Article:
Local officials started a petition Friday to protect LGBTQ+ state employees from being fired because of their sexual orientation.
Gainesville and Alachua County leaders gathered Friday morning at Veterans Memorial Park, located at 7430 NW 41st Place, to announce a petition requesting Gov. Rick Scott to sign an executive order to protect the rights of LGBTQ+ state employees, said Terry Fleming, a co-president of the Pride Community Center of North Central Florida. Gainesville Mayor Lauren Poe, City Commissioner Helen Warren, County Commissioner Ken Cornell, County Commissioner Robert Hutchinson, UF faculty member Flo Turcotte and Fleming were all in attendance.
“It’s unfortunate that in Florida, you can still be fired for being gay,” Fleming said.
Following the Pulse nightclub shooting in Orlando, Scott promised LGBTQ+ activists he would sign an executive order protecting the rights of LGBTQ+ state workers, but the promise was never fulfilled, Fleming said.
“It’s a real abandonment of that promise that he’s not done so,” he said.
The petition was announced on Veterans Day weekend to lift up LGBTQ+ veterans’ voices, said Fleming, who is a Navy veteran. The main speaker at the press conference, Brett Jones, was the first openly gay Navy SEAL.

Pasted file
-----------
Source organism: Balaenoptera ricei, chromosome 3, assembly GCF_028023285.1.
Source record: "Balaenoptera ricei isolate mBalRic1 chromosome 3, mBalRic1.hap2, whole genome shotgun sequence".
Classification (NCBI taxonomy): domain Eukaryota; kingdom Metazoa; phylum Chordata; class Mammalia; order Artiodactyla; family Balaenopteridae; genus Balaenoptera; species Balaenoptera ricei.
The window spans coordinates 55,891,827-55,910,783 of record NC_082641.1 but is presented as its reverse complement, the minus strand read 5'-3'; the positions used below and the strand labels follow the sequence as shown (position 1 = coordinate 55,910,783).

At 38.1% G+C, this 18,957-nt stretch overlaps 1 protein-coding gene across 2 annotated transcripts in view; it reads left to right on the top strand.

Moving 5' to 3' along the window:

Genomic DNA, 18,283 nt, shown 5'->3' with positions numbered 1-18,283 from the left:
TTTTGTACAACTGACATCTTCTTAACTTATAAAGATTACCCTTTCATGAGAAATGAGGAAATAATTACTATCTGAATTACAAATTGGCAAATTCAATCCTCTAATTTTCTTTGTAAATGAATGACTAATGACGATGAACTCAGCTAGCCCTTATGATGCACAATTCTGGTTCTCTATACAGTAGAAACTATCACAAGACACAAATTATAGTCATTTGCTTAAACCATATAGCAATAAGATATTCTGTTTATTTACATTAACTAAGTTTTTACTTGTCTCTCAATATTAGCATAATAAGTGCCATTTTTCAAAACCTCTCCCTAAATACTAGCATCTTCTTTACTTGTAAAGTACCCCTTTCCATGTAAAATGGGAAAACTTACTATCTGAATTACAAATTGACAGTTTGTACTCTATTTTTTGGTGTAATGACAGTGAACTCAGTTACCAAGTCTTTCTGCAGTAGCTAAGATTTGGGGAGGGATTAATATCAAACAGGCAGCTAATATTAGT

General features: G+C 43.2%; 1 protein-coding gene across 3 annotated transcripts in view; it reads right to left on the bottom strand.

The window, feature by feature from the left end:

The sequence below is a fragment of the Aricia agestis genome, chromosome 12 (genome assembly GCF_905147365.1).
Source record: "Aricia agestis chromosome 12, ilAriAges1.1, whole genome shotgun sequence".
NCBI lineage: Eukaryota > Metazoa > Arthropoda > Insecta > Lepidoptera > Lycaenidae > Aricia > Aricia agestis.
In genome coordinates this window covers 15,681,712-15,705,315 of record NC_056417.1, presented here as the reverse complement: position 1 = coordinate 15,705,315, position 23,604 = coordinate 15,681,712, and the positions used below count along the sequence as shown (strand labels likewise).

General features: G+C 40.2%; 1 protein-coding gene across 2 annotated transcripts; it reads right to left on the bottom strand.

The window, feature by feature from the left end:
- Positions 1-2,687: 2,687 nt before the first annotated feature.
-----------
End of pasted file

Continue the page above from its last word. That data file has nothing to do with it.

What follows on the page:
“Our armed services protect the LGBT community, but if you come back to your hometown and you’re a veteran and you’re LGBT, you can still lose your job,” Fleming said.
The group hopes to present the petition to Scott at the beginning of next year, Fleming said.
Lauren Schenone, a spokesperson for Scott, said Florida doesn’t discriminate against LGBTQ+ workers.
“Florida is a state that doesn’t tolerate discrimination of any form,” she wrote in an email. “In accordance with federal guidelines, Florida state agencies do not discriminate on the basis of sexual orientation, and state employees should not be discriminated against in any way.”
Warren doesn’t believe Scott’s statement is a sufficient response to the discrimination the LGBTQ+ community faces.
“That’s a blanket statement saying that everybody is treated equally, but that’s not saying that individuals are protected specifically for an LGBT identity,” Warren said. “There are too many people still in the closet because they don’t feel comfortable sharing that part of their lives.”